What happened to the tenth day I hear you ask?
The answer is, I’m afraid, that I was out for the count. I woke up in the morning feeling so dizzy I could neither sit nor stand. Thankfully it was a day when I was able to stay in the hotel room, to lay down and recover. Which I did by the end of the day, thankfully.
Our day was an early start, leaving Tralee before the sun was really up and shining (not too hard at this time of year this far north mind, especially given that daylight saving is still running in Ireland). Today we were heading to Galway, via Limerick and the Cliffs of Moher. There was a lot of ground to cover today, along with a few things that had to be seen.
We arrived in Limerick on time for our tour of the Cathedral Church of St Mary the Virgin, the Church of Ireland (i.e. Anglican) Cathedral for United Dioceses of Limerick and Killaloe. It was founded in 1168, which means that when we walked into this building it had been a place of worship for 850 years. The building was interesting, not only architecturally, but also because it has, as our guide intimated, trying to fill two functions in order to be maintained as a place of worship.
The congregation is small, and the burden of ensuring the upkeep and maintenance of the building falls on them. Because they wish to maintain the Cathedral as a place of worship – instead of handing it over the State to be preserved as a public building of national significance – the congregation regularly allows their place of worship to be used for other purposes, such as musical recitals. It is, unfortunately, what needs to be done in order for them to maintain ownership and control.
As a result, the building ‘suffers’. There are compromises necessary in such fields as the ability to keep liturgical furniture in place, as it needs to be moved when the building is used for purposes other than divine worship. Necessary perhaps, but still unfortunate.
The present shape of the Cathedral has undergone many changes over the centuries, and our guide was happy to share the history of the building which, not surprisingly, is also caught up in the history of the City of Limerick and the surrounding area. Of particular interest to me was the ‘high altar’, which was discovered in the churchyard in the 1960s, having been removed by the troops of Oliver Cromwell when they occupied both the city and the cathedral.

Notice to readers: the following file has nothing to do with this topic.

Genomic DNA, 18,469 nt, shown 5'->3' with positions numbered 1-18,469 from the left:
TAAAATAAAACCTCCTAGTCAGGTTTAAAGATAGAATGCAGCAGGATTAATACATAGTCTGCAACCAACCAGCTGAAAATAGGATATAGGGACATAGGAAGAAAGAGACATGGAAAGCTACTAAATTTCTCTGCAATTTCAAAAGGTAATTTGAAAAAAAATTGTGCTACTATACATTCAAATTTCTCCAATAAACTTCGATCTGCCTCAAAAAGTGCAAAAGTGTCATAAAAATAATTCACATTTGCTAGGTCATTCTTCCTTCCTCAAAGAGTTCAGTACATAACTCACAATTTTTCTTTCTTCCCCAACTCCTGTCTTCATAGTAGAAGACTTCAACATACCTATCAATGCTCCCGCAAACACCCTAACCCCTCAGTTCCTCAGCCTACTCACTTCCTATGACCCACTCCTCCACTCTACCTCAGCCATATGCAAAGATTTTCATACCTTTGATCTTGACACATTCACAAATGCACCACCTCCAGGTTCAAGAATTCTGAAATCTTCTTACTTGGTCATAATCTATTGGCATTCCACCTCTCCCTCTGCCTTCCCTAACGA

The altar is made from one single piece of limestone, is over four metres long, and ways in excess of 3 tons. It was, to say the least, spectacular. It was further adorned – as if it needed it – with a frontal that has been hand embroidered in the kind of Celtic knotwork one would see in the Book of Kells, and in the most striking of colours. When combined, it becomes a wonderful focus for the whole building in its primary role as a place of worship. There will be some photos coming showing the embroidery on the altar frontal – but you’ll have to wait.
After the chance to grab a coffee and stretch our legs, we were back on the coach heading to the Cliffs of Moher, a must-see for any pilgrim (or tourist). There will be photos coming of this too, but it is a place of natural beauty that must be experienced in order to be fully appreciated. Despite the heavy winds and the overcast conditions, walking up to view the grandeur of the Cliffs of Moher is enough to bring one’s attention firmly to the existence of the Divine.
Yes, I know it is the combination of water and wind over centuries and millennia that bring about the physical beauty of the Cliffs. I know that rationally. But if one is attuned to the Transcendent even a little bit, it is possible – all but impossible! – to recognise the hand of the Creator in the formation of what one takes in with one’s eyes. Despite the crowds (there were plenty) and the weather (which wasn’t the best) my visit to the Cliffs of Moher was a spiritual experience for me, reminding me of the grandeur of a universe that for me, as a believer, has its origins with God.
After lunching at the Cliffs, we continued on with our journey towards Galway, experiencing the uniqueness that is the Burren, that particular geological and floral feature that must be traversed in order to arrive in Galway. Arriving in Galway right on ‘peak hour’, we nevertheless successfully navigated the coach to the Cathedral of Our Lady Assumed Into Heaven and St Nicholas.
And this brief experience was mind-blowing. The Cathedral is simply stunning. And the atmosphere that awaits the person who walks through the door is warm and inviting, and exudes a feeling of peace and serenity. The main cathedral space, the various chapels, even the Stations of the Cross, all contribute to a sense of the transcendent, but for me, the most significant feature that does this is the central dome. Rising above the elevated sanctuary space (elevated so that worshippers in all form arms of the cruciform shape can see) the dome is covered with mosaics and bathed in a soft blue light. It is hard to avoid having one’s eyes drawn heavenward. It is breathtaking.
Our short visit to the Cathedral marked the end of our days activities. We adjourned to our hotel, to dinner, and to bed. Because tomorrow we push onto the Shrine of Our Lady at Knock.